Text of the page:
Yours Cheerfully

by AJ Pearce

Reviewed by Margaret Tomlinson

Yours Cheerfully, about a young employee of a women's magazine in WWII England, is a sequel to the delightful Dear Mrs. Bird. Charmingly humorous, but unflinching about the war's human tragedies, it follows the adventures of Emmy Lake as she grows into new responsibilities at Woman's Friend.

The magazine's content is relentlessly upbeat, especially after the Ministry of Information calls on the nation's women's magazines to encourage their readers to take factory jobs making munitions and other supplies for the war effort. Amid the dire threat to their country, neither Emmy nor the magazine's editor question the appropriateness of writing articles with this patriotic aim. Emmy is still mourning friends who died in the Blitz, and the man she loves serves in the military and could be called up to fight at any time.

But when her reporting reveals the extreme hardship of many of the women factory workers, Emmy is torn. She meets a war widow who no longer receives her husband's pay and must work to feed herself and her children, but cannot find reliable child care. The mission of Woman's Friend is to help women, but government bureaucrats and factory managers are focused simply on herding more women into factory work and are quick to condemn as unpatriotic those who are faced with financial stress, childcare dilemmas, and fear for loved ones in the military.

Although with Emmy's office antagonist gone from the scene, the tension in Yours Cheerfully may not be quite as sharp as in Dear Mrs. Bird, Emmy is as winning a heroine as ever. Women today also struggle with child care, financial stress, and threats to life and health; this story offers a heartening message of women's power to create change. (2021; 281 pages)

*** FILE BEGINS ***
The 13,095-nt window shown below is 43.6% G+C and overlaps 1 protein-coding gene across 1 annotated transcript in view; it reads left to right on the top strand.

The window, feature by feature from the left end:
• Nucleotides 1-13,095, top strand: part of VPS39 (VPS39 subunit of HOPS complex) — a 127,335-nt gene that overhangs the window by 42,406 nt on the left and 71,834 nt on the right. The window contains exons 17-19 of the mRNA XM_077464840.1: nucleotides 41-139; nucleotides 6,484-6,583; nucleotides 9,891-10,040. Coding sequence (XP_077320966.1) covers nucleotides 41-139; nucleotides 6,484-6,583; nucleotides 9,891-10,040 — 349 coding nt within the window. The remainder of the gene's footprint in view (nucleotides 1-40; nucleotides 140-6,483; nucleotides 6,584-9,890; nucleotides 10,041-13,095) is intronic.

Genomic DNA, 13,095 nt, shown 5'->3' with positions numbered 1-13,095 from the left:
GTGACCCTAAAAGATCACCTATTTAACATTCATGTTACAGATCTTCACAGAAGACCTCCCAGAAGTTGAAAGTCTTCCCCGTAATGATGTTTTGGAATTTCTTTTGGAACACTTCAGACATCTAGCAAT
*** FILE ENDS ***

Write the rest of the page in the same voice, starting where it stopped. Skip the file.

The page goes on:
More about Yours Cheerfully at Powell's Books or The Book Depository

Other historical novels about British women during WWII:

Dear Mrs. Bird by A.J. Pearce (2018), about a young London woman who takes a job with a newspaper during the Blitz and discovers it involves working for an unsympathetic advice columnist. See review or more info at Powell's Books

The Lost Garden by Helen Humphreys (2002), about a London woman who goes to the countryside during the Blitz to take charge of a crew of young women who will plant vegetables in the ruined gardens of an old country estate. See review or more info at Powell's Books

Secrets of the Sewing Bee by Kate Thompson (2016), about women working in a London factory making uniforms during WWII. More info

Nonfiction about factory work during WWII:

Slacks and Calluses: Our Summer in a Bomber Factory by Constance Bowman Reid (2004). More info

Women of Steel: How Sheffield’s Feisty Factory Sisters Helped Win the War by Michelle Rawlins (2020). More info

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